An accumulation of yellow pigment in the lens alters color perception. A loss of elasticity in the lens results in presbyopia. Nuclear sclerosis of the lens develops into cataract formation.

Senile Loss Elasticity
Figure 25-3 Senile purpura on the forearm of a 90-year-old woman. Note the red macules and the loss of turgidity of the skin.

Figure 25-4 Chin hairs on a 79-year-old woman.

Figure 25-4 Chin hairs on a 79-year-old woman.

Patients experience a decrease in visual acuity and commonly complain of sensitivity to glare from interior lights, sunlight, or reflection from floors.

Degenerative changes in the iris, vitreous humor, and retina may impair visual acuity, reduce the fields of vision, and lead to the development of floaters (muscae volitantes). Senile macular degeneration (see Figs. 10-121 to 10-123) and retinal hemorrhages are other medically significant causes of decreases in visual acuity.


Degeneration of the organ of Corti may result in presbycusis, an impaired sensitivity to high-frequency tones. Patients experience a slowly progressive hearing loss with a consistent pattern of pure tone loss. Otosclerosis may produce conductive deafness, as does the excessive cerumen accumulation so commonly seen in older individuals. A degeneration of the hair cells in the semicircular canals may produce vertigo.

Nose and Throat

Atrophic changes occur in the mucosa of the nose and throat. Taste and especially smell may be altered, particularly in institutionalized individuals. A decrease in mucus production predisposes older patients to upper respiratory infections. A loss of elasticity in the laryngeal muscles may produce tremulousness and high pitch of the voice.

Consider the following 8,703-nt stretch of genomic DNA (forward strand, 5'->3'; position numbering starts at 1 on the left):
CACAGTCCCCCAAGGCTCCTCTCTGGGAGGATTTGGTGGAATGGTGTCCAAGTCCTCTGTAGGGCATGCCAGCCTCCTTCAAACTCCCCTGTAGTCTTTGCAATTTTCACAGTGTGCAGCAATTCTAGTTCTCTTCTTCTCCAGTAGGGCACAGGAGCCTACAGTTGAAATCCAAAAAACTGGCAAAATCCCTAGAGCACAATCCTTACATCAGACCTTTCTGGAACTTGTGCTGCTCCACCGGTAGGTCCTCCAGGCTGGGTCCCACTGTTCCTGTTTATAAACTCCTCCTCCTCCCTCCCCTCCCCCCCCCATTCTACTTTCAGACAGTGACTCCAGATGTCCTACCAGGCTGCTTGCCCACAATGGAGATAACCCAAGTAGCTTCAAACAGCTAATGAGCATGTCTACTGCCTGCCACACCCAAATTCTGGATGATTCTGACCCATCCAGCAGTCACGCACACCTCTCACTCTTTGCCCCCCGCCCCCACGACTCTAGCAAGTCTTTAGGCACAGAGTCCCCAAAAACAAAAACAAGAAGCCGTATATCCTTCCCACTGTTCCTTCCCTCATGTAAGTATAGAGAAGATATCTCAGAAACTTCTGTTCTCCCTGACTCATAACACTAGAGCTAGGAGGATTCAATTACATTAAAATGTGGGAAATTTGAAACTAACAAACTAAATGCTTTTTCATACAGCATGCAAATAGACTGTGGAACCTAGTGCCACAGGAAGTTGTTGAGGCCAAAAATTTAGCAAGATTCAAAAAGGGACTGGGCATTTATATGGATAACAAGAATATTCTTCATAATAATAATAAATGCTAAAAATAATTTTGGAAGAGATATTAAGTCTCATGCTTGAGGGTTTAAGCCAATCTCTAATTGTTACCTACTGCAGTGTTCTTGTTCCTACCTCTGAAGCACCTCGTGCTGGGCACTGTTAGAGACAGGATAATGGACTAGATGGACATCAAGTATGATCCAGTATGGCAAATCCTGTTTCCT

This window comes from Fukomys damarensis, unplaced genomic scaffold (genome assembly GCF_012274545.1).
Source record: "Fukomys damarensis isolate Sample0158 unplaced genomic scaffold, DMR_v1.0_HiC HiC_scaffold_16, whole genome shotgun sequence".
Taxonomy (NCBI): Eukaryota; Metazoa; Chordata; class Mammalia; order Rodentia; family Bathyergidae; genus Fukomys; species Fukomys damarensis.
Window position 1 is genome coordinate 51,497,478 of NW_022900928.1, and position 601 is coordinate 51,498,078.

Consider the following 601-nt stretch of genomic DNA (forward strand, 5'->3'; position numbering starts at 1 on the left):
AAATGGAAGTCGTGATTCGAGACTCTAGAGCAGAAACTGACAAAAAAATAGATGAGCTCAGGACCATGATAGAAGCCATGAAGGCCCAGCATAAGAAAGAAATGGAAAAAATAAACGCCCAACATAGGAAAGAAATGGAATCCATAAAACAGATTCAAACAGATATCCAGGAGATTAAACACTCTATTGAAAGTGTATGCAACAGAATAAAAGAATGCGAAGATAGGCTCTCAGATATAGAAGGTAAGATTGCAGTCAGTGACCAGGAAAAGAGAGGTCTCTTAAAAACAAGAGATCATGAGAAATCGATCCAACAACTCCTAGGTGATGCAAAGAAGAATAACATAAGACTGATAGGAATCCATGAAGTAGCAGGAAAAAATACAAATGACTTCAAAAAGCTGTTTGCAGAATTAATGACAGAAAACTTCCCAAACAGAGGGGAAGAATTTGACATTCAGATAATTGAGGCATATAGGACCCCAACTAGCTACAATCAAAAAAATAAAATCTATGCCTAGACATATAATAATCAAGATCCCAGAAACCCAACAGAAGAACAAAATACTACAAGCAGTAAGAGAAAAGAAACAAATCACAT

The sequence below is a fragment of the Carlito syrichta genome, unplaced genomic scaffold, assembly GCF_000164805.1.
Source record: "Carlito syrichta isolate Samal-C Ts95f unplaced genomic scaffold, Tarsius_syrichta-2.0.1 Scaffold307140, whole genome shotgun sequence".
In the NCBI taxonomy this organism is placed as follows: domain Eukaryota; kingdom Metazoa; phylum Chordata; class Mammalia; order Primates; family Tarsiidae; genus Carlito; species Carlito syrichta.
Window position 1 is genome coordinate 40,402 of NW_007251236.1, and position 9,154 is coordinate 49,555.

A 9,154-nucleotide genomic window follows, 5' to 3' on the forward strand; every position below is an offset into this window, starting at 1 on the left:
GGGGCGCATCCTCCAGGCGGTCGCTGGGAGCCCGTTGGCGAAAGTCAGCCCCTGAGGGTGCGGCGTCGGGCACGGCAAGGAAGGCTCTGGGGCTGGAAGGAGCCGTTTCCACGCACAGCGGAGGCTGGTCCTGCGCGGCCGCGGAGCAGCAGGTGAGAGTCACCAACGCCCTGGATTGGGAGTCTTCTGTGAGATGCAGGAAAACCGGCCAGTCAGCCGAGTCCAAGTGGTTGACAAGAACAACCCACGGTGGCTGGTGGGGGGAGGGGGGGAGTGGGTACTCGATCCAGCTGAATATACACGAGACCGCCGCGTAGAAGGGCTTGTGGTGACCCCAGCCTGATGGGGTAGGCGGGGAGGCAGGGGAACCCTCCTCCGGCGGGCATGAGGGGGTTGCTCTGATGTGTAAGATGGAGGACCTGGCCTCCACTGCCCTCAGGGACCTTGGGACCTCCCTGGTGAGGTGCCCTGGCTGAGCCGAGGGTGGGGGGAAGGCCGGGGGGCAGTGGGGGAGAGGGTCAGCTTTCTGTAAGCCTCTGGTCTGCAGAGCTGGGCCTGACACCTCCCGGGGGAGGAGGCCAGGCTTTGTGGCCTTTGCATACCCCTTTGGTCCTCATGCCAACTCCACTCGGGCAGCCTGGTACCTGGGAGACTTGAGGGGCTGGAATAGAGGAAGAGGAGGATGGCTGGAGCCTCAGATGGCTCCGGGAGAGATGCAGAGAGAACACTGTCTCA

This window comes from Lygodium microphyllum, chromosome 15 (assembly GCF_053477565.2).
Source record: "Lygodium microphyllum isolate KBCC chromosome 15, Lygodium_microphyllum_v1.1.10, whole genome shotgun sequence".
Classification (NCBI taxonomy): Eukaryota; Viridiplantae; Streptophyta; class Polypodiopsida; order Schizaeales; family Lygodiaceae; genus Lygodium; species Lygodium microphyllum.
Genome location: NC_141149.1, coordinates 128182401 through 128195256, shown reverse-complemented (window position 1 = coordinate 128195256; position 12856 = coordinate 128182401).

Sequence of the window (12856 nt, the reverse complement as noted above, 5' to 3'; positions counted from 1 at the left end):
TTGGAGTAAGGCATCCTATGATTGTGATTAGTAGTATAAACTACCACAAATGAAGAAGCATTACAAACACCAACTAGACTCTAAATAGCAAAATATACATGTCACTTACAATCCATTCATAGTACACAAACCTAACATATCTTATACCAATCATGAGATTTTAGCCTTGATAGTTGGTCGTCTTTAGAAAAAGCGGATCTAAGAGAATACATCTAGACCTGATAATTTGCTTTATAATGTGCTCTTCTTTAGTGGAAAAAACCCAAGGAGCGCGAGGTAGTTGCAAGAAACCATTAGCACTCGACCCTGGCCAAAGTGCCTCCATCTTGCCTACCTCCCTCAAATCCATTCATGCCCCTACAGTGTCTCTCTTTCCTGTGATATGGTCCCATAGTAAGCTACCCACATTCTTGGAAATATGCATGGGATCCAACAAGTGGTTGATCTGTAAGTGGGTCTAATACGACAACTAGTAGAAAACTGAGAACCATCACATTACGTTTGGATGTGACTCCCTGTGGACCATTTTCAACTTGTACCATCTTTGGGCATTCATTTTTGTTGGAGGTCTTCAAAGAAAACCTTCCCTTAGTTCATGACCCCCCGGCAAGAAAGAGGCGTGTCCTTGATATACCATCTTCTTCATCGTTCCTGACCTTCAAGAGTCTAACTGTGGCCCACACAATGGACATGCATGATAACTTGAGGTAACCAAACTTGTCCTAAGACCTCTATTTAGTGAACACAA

Figure 25-5 A stage IV pressure sore in the sacral area of an 85-year-old man. Note the sacrum (white area) and necrotic surrounding muscles.

Figure 25-5 A stage IV pressure sore in the sacral area of an 85-year-old man. Note the sacrum (white area) and necrotic surrounding muscles.

Accidentes Vivo Pulidores


Loss of teeth from dental caries or periodontal disease is common. Gingival recession may produce problems with dentures and a malalignment of bite. Atrophic changes in the salivary glands cause dryness of the mouth, known as xerostomia, a common complaint among the elderly.


A loss of elasticity in the pulmonary septa and atrophy of the alveoli cause a coalescence of the alveoli, with a reduction in vital capacity and oxygen diffusion. There are decreases in forced vital capacity and expiratory flow rate. A degeneration of bronchial epithelium and mucous glands increases the susceptibility to infections. Skeletal changes also contribute to a decrease in vital capacity.

Cardiovascular System

A loss of elasticity of the aorta may cause aortic dilation. The semilunar and atrioventricular valves may degenerate and become regurgitant. Alternatively, these valves may become sclerotic, which causes stenosis of the valves. Degeneration or calcification of the conducting system may cause heart block or arrhythmias.

Noncompliance of the peripheral arteries may cause hypertension with a widened pulse pressure. Systolic blood pressure rises progressively with age, whereas diastolic pressure levels off in the sixth decade of life; these developments lead to an increased prevalence of isolated systolic hypertension. Coronary atherosclerosis may produce angina, myocardial infarction, or nonspecific symptoms such as confusion or tiredness.

There are also decreases in plasma volume, ventricular filling time, and baroreflex sensitivity.


The amount of glandular tissue decreases, and the tissue is replaced by fatty deposits. As a result of a loss of elastic tissue, the breasts become pendulous, and the ducts may be more palpable.

In men, gynecomastia may result from a change in the metabolism of sex hormones by the liver (see Fig. 16-21).

Gastrointestinal System